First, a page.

Wednesday, September 25, 2013


I hope you’re all enjoying this absolutely gorgeous day! It’s sunny and warm here. The trees are starting to show their lovely colors, and it actually feels like fall.

Today I’m thinking about the term “caregiving”. I’m sure many of you are one, in some form or other. Caregiving means being responsible for the care of another person who may not be fully able to care for themselves. This job (and it truly is a job!) may be done in your home, in the other person’s home or in an assisted living facility of some sort. You may be totally responsible for their care or be responsible for assuring that they are cared for in the best manner possible in their living facility. Your assistance may be shared with others who are family members or professionals.

My husband and I started this caregiving journey almost 7 years ago when his mother moved in with us. It was an immediate adjustment for everyone, as she sold her house and gave away belongings, pretty much closing the door on the independence she’d enjoyed for years. During the past several years there have been many ups and downs, as well as a lot of worry and frustration on all our parts. As her physical condition declines noticeably, we know those problems will continue to increase and our dedication to this task we’ve taken on will be stretched to the max. There will be difficult decisions to be made. There may be hard feelings due to those decisions. But we will hang in there as best we can, always having each other to lean on!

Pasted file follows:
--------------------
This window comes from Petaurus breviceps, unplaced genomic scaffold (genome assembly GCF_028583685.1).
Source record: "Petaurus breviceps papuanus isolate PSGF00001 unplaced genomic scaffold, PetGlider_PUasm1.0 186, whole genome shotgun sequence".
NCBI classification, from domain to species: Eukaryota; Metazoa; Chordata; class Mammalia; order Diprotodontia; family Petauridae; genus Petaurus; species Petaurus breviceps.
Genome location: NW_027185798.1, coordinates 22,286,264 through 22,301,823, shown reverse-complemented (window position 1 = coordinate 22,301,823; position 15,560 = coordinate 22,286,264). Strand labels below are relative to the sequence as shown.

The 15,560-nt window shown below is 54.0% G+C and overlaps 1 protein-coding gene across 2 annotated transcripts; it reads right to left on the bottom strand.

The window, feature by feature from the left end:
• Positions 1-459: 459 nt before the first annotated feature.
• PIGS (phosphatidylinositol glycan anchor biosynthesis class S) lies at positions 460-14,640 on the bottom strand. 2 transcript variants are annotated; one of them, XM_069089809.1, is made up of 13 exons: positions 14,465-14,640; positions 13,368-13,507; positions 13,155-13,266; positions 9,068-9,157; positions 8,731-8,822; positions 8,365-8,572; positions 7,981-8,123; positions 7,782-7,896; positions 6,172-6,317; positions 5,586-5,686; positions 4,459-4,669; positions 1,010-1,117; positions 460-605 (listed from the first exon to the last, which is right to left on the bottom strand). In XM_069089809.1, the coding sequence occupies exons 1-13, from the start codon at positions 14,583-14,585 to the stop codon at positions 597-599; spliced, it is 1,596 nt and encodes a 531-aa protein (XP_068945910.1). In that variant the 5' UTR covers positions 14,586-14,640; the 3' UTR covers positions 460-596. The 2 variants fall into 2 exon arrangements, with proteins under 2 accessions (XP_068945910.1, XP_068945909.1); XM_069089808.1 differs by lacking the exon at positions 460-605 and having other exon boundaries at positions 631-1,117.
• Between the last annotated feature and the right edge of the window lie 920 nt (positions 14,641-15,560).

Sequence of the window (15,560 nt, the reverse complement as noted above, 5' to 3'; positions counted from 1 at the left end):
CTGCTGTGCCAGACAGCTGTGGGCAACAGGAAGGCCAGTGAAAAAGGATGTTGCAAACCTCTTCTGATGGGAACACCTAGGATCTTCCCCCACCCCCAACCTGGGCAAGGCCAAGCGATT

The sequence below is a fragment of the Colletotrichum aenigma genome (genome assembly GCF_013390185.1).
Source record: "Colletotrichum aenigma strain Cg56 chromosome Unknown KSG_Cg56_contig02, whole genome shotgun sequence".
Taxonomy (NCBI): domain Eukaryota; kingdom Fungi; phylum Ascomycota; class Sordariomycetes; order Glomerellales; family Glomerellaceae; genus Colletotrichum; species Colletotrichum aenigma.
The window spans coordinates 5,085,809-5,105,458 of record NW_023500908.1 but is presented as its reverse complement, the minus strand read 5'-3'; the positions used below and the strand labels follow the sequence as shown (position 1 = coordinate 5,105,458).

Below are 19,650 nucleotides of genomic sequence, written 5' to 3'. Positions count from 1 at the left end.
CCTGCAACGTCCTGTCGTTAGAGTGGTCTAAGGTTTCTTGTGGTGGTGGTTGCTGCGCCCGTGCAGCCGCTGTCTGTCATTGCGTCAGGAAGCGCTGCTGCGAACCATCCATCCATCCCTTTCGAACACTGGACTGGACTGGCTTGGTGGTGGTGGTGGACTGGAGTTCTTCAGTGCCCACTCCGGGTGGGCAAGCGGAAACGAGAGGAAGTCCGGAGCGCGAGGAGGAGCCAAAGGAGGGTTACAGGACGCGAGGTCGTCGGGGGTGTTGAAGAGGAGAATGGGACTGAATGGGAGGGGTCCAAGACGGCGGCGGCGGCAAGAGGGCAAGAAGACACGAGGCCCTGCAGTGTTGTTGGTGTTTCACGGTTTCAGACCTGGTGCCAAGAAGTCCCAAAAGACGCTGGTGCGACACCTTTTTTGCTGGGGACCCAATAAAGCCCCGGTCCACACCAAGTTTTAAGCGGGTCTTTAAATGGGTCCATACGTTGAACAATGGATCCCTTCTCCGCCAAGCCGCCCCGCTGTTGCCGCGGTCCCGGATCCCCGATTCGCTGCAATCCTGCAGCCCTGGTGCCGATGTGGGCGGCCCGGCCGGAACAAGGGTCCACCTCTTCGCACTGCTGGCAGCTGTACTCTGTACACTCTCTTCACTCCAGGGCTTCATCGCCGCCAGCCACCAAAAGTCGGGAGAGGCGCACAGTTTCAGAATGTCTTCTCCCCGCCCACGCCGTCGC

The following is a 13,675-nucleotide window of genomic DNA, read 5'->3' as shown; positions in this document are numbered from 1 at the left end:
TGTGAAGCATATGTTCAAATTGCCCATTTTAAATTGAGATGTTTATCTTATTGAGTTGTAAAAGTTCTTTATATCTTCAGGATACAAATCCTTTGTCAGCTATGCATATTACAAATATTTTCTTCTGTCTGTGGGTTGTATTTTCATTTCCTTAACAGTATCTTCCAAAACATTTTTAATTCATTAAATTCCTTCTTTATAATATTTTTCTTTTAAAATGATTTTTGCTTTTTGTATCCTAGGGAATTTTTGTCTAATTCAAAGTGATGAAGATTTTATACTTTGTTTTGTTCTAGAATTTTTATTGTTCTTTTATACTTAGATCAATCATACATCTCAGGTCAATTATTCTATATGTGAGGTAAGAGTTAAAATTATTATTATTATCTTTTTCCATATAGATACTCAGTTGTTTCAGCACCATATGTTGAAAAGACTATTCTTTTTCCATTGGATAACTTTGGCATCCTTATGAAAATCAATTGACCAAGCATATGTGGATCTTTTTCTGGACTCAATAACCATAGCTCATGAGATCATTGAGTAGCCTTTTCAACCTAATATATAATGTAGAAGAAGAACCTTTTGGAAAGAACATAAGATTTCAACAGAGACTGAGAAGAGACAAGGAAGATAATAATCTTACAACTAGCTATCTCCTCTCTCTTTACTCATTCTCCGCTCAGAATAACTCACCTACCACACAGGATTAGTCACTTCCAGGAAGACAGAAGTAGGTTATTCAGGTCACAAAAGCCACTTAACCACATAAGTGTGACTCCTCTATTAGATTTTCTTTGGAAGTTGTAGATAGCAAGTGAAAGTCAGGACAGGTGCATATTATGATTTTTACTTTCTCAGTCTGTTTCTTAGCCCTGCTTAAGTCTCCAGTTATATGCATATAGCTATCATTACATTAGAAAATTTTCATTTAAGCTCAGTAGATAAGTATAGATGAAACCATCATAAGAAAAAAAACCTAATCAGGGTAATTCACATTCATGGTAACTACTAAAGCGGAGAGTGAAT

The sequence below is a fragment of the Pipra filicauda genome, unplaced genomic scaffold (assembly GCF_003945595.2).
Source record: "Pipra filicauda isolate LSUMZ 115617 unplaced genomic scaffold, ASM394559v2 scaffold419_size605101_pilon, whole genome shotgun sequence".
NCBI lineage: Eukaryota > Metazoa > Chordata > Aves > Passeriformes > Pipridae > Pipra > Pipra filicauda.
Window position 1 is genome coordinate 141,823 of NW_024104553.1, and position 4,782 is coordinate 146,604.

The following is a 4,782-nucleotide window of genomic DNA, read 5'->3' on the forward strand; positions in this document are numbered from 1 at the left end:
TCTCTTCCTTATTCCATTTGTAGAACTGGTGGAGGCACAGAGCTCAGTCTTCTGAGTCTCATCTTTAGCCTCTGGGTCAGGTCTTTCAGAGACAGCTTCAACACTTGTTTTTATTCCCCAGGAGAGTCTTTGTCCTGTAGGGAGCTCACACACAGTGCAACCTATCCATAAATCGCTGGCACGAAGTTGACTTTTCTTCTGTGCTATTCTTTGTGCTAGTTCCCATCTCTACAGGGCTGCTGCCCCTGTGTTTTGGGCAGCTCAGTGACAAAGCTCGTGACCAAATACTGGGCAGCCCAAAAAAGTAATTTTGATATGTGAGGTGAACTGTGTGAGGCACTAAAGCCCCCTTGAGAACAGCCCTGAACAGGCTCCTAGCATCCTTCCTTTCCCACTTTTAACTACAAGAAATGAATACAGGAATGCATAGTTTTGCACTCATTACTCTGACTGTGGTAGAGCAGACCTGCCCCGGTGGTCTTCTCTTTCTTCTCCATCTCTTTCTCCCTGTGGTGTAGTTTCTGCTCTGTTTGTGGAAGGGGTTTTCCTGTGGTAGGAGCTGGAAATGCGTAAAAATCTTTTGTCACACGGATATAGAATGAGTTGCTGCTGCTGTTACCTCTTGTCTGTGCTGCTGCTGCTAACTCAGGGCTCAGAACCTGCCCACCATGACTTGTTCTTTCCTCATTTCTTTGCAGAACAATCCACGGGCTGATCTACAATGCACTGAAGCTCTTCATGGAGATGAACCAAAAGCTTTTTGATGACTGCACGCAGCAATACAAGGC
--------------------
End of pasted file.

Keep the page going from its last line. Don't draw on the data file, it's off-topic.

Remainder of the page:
Here are some caregiving statistics that I found quite interesting:

1) The aging population (65+) is expected to more than double by the year 2030.

2) Caregiving services were valued at around $450 billion per year in 2009.

3) Family caregivers remain the largest source of long term caregiving.

4) There are approximately 65.7 million caregivers in the US, making up 29% of the adult population.

5) 52 million care for adults 18+ who have a disability or illness.

6) 43.5 million family caregivers care for someone 50+, and 14.9 million care for someone with dementia or Alzheimer’s.

7) Approximately 66% of caregivers are female.

8) Of those caring for someone over 65 years of age, the average caregiver age is 63, with about a third of those in fair to poor health.

Caregivers tend to shove their own needs aside while caring for the other person, often to their own detriment. Health problems are a definite side effect for caregivers, and that includes mental as well as physical health. Caregivers become more and more isolated as time passes, and that can lead to depression and anger. Marriages have been known to fail due to the pressures of caregiving. Managing a personal life, working, caring for another person, caring for your own home – all contribute to stress and worry, leaving little time for rest and relaxation.

But, as they say, we can’t take care of anyone else if we don’t take care of ourselves! So if you’re a caregiver, too, please take care of yourself. Take a few minutes a couple of times a day to just sit and do nothing. Meditate or do some gentle exercises. Take a walk. Read. Do whatever calms you and puts everything back into perspective. And I promise to do the same!
“All of us, at certain moments of our lives, need to take advice and to receive help from other people.”  (Alexis Carrel)

“Promise me you'll always remember: You're braver than you believe, and stronger than you seem, and smarter than you think.” (A. A. Milne)

“You cannot tailor make your situation in life, but you can tailor make your attitudes to fit those situations.” (Zig Ziglar)
(Statistics from the Family Caregiver Alliance, November 2012.)

Your comments and suggestions are always welcome. Thanks for reading!

1 comment:

  1. Thank you for the informative post and keep up the good work! Good day.Atlanta Home Care